|Publication number||US5291518 A|
|Application number||US 07/755,659|
|Publication date||Mar 1, 1994|
|Filing date||Sep 6, 1991|
|Priority date||Sep 6, 1991|
|Also published as||WO1993005586A1|
|Publication number||07755659, 755659, US 5291518 A, US 5291518A, US-A-5291518, US5291518 A, US5291518A|
|Inventors||Peter S. Stutman|
|Original Assignee||Metriplex, Inc.|
|Export Citation||BiBTeX, EndNote, RefMan|
|Patent Citations (5), Referenced by (15), Classifications (13), Legal Events (9)|
|External Links: USPTO, USPTO Assignment, Espacenet|
This invention relates to radio paging systems and more particularly to a method and apparatus for eliminating the necessity of separate RF channels for the linking of remote transmitters in the system to the originating master.
As will be appreciated, radio paging consists of a number of remotely located radio transmitters which are controlled from a master transmitter at a central originating location to provide a simultaneous broadcast or simulcast of information destined to be received by a portable pager usually carried on the person, with the pager providing either audio or digital information, or both. The utilization of multiple remote transmitters is required for reliable transmission in urban areas where the remote transmitters may be as close as 2 or 3 miles apart to accommodate a very dense urban environment in which one is concerned about building penetration. On the other hand the remote transmitters may be quite distantly spaced apart, perhaps 30 or 40 miles in rural areas.
One method of linking remote transmitters has involved telephone land lines between the originating central location and the remote sites, with simulcast phasing problems being solved through the utilization of programmed phase delays. These delays are calculated to accommodate lump delays associated with switching equipment, as well as delays associated with transmission over a lengthy cable network. However, while it is theoretically possible to compensate for variable phase delay, phasing throughout the network is difficult to achieve. Moreover, the expense of leased telephone lines is oftentimes prohibitive.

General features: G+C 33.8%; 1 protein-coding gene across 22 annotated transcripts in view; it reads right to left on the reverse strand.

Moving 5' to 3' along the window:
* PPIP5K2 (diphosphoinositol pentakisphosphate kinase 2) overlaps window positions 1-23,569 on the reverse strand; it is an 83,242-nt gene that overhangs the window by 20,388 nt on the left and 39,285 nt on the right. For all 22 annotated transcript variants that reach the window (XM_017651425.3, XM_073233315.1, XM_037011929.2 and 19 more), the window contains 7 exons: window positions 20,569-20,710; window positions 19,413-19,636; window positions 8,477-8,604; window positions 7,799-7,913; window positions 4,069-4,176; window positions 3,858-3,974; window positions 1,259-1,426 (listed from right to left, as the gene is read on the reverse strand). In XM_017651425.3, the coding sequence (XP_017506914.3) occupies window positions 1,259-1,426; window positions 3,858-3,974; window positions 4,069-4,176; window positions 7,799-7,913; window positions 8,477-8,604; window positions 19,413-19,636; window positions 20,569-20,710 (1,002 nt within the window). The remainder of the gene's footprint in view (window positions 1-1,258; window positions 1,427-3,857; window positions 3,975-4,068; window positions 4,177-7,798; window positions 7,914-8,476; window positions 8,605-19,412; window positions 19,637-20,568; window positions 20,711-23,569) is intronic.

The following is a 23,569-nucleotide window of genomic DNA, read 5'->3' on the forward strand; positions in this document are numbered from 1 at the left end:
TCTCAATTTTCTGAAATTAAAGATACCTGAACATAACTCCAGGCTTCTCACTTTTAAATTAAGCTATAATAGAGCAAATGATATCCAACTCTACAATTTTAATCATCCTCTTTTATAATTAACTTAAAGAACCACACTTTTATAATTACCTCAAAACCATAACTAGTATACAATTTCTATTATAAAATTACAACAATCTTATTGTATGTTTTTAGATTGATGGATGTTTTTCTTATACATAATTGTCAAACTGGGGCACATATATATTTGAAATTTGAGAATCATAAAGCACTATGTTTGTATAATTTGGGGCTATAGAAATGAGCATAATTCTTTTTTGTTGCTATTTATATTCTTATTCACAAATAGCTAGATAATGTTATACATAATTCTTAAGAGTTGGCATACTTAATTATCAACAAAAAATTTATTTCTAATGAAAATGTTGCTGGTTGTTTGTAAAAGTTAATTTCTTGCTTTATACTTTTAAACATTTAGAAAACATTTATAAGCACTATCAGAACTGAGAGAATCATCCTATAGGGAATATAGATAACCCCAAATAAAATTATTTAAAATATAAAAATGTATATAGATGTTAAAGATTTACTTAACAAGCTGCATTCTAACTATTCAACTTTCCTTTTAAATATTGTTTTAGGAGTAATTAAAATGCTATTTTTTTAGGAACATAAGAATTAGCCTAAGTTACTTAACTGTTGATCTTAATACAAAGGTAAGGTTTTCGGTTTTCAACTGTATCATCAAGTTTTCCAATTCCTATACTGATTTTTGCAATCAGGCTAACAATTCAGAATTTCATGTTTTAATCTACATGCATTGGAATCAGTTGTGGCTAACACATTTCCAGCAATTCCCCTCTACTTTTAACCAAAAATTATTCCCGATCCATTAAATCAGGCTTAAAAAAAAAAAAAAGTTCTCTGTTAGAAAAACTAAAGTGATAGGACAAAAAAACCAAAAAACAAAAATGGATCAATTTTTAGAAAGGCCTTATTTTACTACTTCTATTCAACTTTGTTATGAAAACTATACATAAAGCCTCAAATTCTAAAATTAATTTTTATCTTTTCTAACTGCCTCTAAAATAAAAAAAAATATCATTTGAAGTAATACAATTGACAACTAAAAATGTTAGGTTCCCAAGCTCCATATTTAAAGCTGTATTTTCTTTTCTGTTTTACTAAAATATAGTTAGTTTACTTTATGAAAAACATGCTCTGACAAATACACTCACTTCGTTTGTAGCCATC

The primary method used for linking the central originating location with remote transmitting sites involves the utilization of RF link channels, in which the RF link channel is different from the paging channel utilized in the transmission of signals from the remote transmitting sites to the individual pagers.
It should be noted that link frequencies or channels are allocated between the so-called midband of 72 MHz and a newly legislated band centering around 900 MHz. Presently, the carrier frequencies for pager transmission is in bands varying between 35 and 931 MHz. In general, two different channels are used in normal terrestrial radio paging, namely the link channel and the paging channel.
The problem with an RF link system is overcrowding in which there are not enough link channels to satisfy demand for paging, and the fact that two channels of similar bandwidth are needed to provide throughput on one channel.
Note that most radio paging apparatus presently licensed are frequency modulated (FM) and that the width of the radio link channel as assigned by the FCC is typically between 20 to 25 KHz with appropriate guardbands. This means that the opportunities for a clear channel link are scarce and becoming even more scarce with the proliferation of paging services. Further, with a proliferation of radio paging services, not only have the paging channels been spoken for or allocated, it is also true that link frequencies are no longer available. Since land line and fiber optic linking systems are prohibitively expensive or technically difficult, link frequencies or channels are almost as valuable as paging frequencies or channels due to present overcrowding and the numbers of parties seeking FCC licenses.